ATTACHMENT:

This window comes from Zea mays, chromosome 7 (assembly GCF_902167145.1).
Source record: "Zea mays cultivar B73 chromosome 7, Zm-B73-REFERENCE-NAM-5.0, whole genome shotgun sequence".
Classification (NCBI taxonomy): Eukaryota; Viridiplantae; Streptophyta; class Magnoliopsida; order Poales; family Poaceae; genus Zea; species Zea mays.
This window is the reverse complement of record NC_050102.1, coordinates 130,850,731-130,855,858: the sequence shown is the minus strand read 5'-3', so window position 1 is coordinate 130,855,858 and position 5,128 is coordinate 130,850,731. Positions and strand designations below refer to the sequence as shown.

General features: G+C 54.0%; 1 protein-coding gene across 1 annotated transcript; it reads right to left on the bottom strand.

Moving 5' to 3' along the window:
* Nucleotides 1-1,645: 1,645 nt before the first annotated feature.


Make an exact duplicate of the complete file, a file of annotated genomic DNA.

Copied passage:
This window comes from Zea mays, chromosome 7 (assembly GCF_902167145.1).
Source record: "Zea mays cultivar B73 chromosome 7, Zm-B73-REFERENCE-NAM-5.0, whole genome shotgun sequence".
Classification (NCBI taxonomy): Eukaryota; Viridiplantae; Streptophyta; class Magnoliopsida; order Poales; family Poaceae; genus Zea; species Zea mays.
This window is the reverse complement of record NC_050102.1, coordinates 130,850,731-130,855,858: the sequence shown is the minus strand read 5'-3', so window position 1 is coordinate 130,855,858 and position 5,128 is coordinate 130,850,731. Positions and strand designations below refer to the sequence as shown.

General features: G+C 54.0%; 1 protein-coding gene across 1 annotated transcript; it reads right to left on the bottom strand.

Moving 5' to 3' along the window:
* Nucleotides 1-1,645: 1,645 nt before the first annotated feature.